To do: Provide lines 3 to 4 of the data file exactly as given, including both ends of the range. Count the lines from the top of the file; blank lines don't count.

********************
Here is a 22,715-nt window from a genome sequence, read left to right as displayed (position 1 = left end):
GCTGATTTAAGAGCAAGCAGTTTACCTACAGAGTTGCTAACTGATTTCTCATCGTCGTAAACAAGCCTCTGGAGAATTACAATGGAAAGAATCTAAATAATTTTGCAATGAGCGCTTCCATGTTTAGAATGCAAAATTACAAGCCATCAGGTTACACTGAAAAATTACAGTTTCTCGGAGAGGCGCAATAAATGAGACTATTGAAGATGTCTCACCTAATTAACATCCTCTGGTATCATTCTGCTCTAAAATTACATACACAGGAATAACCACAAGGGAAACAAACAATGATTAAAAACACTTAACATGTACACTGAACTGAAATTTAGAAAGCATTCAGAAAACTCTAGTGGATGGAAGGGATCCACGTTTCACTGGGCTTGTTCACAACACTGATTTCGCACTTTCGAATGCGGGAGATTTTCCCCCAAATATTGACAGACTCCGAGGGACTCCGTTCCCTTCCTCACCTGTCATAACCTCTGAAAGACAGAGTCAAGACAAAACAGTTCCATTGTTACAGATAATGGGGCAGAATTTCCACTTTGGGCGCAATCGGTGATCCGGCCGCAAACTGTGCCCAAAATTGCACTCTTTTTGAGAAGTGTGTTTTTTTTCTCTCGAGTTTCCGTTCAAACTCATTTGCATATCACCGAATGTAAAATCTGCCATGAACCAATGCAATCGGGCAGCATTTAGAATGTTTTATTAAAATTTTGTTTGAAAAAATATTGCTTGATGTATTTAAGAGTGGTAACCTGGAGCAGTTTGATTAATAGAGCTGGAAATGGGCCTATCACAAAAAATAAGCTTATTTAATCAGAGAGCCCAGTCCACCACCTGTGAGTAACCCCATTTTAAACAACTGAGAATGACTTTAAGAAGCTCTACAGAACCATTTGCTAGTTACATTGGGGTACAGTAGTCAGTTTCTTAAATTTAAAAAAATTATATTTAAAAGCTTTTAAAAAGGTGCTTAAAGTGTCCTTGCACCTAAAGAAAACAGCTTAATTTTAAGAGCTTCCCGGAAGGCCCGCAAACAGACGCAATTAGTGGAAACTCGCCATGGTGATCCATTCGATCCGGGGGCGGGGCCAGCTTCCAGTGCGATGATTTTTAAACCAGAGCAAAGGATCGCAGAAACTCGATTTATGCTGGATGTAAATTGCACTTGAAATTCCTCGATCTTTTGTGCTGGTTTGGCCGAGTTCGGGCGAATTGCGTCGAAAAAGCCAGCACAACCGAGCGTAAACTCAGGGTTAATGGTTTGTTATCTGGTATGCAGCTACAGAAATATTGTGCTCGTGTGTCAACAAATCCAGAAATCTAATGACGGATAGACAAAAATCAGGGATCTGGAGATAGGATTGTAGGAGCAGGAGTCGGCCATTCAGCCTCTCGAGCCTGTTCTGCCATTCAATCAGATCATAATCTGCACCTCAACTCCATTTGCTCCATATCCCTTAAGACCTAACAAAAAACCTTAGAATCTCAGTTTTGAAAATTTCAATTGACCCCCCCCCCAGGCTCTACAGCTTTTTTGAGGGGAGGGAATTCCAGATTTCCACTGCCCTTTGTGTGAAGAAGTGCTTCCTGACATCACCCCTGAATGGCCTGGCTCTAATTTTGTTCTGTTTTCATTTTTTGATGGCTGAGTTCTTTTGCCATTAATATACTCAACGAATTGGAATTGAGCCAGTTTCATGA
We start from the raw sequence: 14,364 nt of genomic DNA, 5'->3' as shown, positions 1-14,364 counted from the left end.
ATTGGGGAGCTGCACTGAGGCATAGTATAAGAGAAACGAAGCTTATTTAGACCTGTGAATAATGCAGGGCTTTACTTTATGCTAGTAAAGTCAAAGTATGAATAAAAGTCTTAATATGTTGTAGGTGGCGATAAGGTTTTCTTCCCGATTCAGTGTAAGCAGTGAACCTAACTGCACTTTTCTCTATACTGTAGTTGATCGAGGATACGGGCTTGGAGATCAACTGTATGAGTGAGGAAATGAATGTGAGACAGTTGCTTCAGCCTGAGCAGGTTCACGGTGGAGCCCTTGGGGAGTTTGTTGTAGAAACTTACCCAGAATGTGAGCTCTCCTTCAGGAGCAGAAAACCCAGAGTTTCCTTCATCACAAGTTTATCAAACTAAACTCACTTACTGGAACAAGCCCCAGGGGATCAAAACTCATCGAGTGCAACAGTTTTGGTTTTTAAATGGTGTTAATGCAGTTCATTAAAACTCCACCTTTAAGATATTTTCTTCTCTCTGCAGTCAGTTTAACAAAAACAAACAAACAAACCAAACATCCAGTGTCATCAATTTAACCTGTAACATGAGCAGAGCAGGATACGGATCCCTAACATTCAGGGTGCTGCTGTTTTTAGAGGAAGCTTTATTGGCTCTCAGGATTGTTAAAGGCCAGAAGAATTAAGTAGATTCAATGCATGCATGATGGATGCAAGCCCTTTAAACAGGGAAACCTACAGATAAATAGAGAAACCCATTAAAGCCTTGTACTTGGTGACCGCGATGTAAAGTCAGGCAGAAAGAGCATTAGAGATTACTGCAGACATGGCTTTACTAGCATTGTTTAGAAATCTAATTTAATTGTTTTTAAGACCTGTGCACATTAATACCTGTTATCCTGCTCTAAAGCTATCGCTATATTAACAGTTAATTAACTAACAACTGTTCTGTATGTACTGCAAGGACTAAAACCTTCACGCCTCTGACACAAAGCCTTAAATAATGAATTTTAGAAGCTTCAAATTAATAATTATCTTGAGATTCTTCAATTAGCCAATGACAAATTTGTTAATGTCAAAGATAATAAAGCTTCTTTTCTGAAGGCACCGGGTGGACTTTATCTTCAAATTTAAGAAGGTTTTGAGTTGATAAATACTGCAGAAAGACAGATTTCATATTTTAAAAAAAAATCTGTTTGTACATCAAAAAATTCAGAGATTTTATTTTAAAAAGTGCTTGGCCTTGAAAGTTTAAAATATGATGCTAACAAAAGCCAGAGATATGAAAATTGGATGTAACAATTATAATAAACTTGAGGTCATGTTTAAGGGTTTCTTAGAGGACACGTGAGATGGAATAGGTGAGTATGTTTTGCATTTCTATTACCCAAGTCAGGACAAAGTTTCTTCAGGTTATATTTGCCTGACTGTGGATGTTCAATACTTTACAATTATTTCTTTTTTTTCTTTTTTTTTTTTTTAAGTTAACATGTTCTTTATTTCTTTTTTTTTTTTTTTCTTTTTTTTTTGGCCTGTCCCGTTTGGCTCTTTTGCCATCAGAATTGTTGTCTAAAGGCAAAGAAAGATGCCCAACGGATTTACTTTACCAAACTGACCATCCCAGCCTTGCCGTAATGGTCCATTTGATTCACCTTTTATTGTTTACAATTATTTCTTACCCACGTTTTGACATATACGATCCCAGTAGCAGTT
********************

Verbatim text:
We start from the raw sequence: 14,364 nt of genomic DNA, 5'->3' as shown, positions 1-14,364 counted from the left end.
ATTGGGGAGCTGCACTGAGGCATAGTATAAGAGAAACGAAGCTTATTTAGACCTGTGAATAATGCAGGGCTTTACTTTATGCTAGTAAAGTCAAAGTATGAATAAAAGTCTTAATATGTTGTAGGTGGCGATAAGGTTTTCTTCCCGATTCAGTGTAAGCAGTGAACCTAACTGCACTTTTCTCTATACTGTAGTTGATCGAGGATACGGGCTTGGAGATCAACTGTATGAGTGAGGAAATGAATGTGAGACAGTTGCTTCAGCCTGAGCAGGTTCACGGTGGAGCCCTTGGGGAGTTTGTTGTAGAAACTTACCCAGAATGTGAGCTCTCCTTCAGGAGCAGAAAACCCAGAGTTTCCTTCATCACAAGTTTATCAAACTAAACTCACTTACTGGAACAAGCCCCAGGGGATCAAAACTCATCGAGTGCAACAGTTTTGGTTTTTAAATGGTGTTAATGCAGTTCATTAAAACTCCACCTTTAAGATATTTTCTTCTCTCTGCAGTCAGTTTAACAAAAACAAACAAACAAACCAAACATCCAGTGTCATCAATTTAACCTGTAACATGAGCAGAGCAGGATACGGATCCCTAACATTCAGGGTGCTGCTGTTTTTAGAGGAAGCTTTATTGGCTCTCAGGATTGTTAAAGGCCAGAAGAATTAAGTAGATTCAATGCATGCATGATGGATGCAAGCCCTTTAAACAGGGAAACCTACAGATAAATAGAGAAACCCATTAAAGCCTTGTACTTGGTGACCGCGATGTAAAGTCAGGCAGAAAGAGCATTAGAGATTACTGCAGACATGGCTTTACTAGCATTGTTTAGAAATCTAATTTAATTGTTTTTAAGACCTGTGCACATTAATACCTGTTATCCTGCTCTAAAGCTATCGCTATATTAACAGTTAATTAACTAACAACTGTTCTGTATGTACTGCAAGGACTAAAACCTTCACGCCTCTGACACAAAGCCTTAAATAATGAATTTTAGAAGCTTCAAATTAATAATTATCTTGAGATTCTTCAATTAGCCAATGACAAATTTGTTAATGTCAAAGATAATAAAGCTTCTTTTCTGAAGGCACCGGGTGGACTTTATCTTCAAATTTAAGAAGGTTTTGAGTTGATAAATACTGCAGAAAGACAGATTTCATATTTTAAAAAAAAATCTGTTTGTACATCAAAAAATTCAGAGATTTTATTTTAAAAAGTGCTTGGCCTTGAAAGTTTAAAATATGATGCTAACAAAAGCCAGAGATATGAAAATTGGATGTAACAATTATAATAAACTTGAGGTCATGTTTAAGGGTTTCTTAGAGGACACGTGAGATGGAATAGGTGAGTATGTTTTGCATTTCTATTACCCAAGTCAGGACAAAGTTTCTTCAGGTTATATTTGCCTGACTGTGGATGTTCAATACTTTACAATTATTTCTTTTTTTTCTTTTTTTTTTTTTTAAGTTAACATGTTCTTTATTTCTTTTTTTTTTTTTTTCTTTTTTTTTTGGCCTGTCCCGTTTGGCTCTTTTGCCATCAGAATTGTTGTCTAAAGGCAAAGAAAGATGCCCAACGGATTTACTTTACCAAACTGACCATCCCAGCCTTGCCGTAATGGTCCATTTGATTCACCTTTTATTGTTTACAATTATTTCTTACCCACGTTTTGACATATACGATCCCAGTAGCAGTT